On Wammo, Bailter Space find themselves in that uncomfortable place where what was once fresh and inspiring now starts to feel a little more repetitious and a little less special. By no means is the album a washout, but striking new fusions and changes don't leap to the fore as frequently as they used to. When they do emerge, they're quite welcome, but not as striking as they could be; for example, Parker's high-register singing on "Splat" is quite catchy in the verses, but the song itself isn't as special as the group's earlier work. If anything, Bailter Space are starting to sound more like a "normal" rock band. They're a good one, to be sure, but the slight retreat from the complexity and studio effects of earlier records makes them a bit less distinct as a result, as does the newfound clarity in Parker's vocals. However, if the intent was to capture the strengths of the group with a more live sound, then the result is success. "At Five We Drive" is another great Bailter brawler, with some especially fine work by McLachlan on drums. McLachlan's motorik-inspired work flows as always on songs like "Colours" (Parker's edgy guitar feedback and spikes are equally fine here) and the similar "D Thing," which helps close Wammo on a high note. If nothing else, the group still have an unerring knack for choosing singles: "Retro" features some of Parker's all-time best sociopolitical lyrics.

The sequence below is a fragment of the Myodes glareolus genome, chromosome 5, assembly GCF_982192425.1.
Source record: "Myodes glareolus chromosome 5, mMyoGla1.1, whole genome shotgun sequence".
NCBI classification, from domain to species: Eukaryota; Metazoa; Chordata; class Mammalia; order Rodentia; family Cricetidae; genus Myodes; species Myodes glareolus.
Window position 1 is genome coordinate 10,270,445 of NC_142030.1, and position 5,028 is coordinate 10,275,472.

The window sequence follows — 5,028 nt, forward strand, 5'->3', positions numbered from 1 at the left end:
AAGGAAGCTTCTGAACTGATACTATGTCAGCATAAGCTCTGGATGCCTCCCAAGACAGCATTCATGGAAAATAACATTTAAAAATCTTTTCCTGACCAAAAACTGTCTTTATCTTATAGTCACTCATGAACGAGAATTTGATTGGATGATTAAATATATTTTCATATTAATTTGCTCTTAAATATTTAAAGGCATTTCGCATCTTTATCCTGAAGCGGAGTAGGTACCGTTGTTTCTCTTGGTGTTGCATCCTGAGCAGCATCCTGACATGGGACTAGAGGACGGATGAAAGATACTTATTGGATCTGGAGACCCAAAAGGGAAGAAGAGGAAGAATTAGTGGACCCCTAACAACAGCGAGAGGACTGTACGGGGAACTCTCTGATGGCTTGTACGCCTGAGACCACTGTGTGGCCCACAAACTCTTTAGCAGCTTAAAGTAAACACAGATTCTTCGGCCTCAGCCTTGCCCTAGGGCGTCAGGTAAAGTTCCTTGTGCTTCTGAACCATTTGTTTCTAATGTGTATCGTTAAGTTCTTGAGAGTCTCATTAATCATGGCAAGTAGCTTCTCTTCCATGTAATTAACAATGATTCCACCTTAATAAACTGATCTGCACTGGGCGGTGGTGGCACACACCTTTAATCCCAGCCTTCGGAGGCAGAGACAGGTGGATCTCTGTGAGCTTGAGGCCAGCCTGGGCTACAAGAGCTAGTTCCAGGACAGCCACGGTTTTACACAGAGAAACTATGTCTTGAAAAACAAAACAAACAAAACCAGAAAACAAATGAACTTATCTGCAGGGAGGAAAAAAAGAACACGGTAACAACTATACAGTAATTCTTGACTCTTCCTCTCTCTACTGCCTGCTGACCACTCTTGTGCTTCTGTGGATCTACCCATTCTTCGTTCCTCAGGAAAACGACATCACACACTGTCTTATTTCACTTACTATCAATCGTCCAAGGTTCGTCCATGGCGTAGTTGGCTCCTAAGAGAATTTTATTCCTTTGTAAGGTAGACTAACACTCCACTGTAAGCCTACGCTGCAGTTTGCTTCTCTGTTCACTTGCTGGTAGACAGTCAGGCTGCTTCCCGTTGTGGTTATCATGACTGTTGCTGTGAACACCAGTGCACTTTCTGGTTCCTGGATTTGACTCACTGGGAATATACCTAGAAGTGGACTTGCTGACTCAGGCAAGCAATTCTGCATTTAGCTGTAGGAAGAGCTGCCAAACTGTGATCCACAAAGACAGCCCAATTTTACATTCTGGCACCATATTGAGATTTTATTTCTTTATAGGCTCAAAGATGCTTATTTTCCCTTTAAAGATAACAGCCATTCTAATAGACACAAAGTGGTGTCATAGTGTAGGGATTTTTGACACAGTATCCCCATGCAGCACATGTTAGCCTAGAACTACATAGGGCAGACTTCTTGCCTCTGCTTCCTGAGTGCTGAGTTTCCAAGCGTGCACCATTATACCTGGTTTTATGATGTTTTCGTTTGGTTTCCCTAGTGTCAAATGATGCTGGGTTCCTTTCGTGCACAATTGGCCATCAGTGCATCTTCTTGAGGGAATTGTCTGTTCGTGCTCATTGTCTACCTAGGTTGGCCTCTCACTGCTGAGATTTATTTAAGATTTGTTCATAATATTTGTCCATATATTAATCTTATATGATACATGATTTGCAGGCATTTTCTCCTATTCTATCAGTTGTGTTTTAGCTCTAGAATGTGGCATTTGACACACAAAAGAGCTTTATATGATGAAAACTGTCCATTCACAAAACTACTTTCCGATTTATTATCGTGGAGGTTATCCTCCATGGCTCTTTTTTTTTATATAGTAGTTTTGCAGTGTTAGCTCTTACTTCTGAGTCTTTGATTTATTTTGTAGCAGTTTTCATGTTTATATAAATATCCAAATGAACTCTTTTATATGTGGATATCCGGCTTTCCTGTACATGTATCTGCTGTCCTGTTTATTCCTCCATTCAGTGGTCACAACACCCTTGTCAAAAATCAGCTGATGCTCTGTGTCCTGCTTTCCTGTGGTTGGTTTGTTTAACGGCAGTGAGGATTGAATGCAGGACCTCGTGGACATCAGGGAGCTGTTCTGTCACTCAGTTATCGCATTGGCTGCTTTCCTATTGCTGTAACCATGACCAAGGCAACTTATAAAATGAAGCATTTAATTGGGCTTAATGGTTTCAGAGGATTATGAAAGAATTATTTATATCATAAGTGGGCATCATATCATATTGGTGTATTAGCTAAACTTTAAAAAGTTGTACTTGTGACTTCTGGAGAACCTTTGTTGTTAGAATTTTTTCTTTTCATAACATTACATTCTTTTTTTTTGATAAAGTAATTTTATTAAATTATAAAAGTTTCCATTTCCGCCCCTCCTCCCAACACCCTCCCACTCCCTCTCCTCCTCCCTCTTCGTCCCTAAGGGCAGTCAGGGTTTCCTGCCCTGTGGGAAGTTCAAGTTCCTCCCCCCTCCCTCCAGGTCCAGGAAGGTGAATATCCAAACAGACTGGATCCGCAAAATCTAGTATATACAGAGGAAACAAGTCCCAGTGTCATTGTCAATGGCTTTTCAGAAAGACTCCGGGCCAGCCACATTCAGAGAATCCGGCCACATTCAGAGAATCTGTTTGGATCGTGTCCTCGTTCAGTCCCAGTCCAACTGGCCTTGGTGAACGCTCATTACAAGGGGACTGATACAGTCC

AllMusic Review by Ned Raggett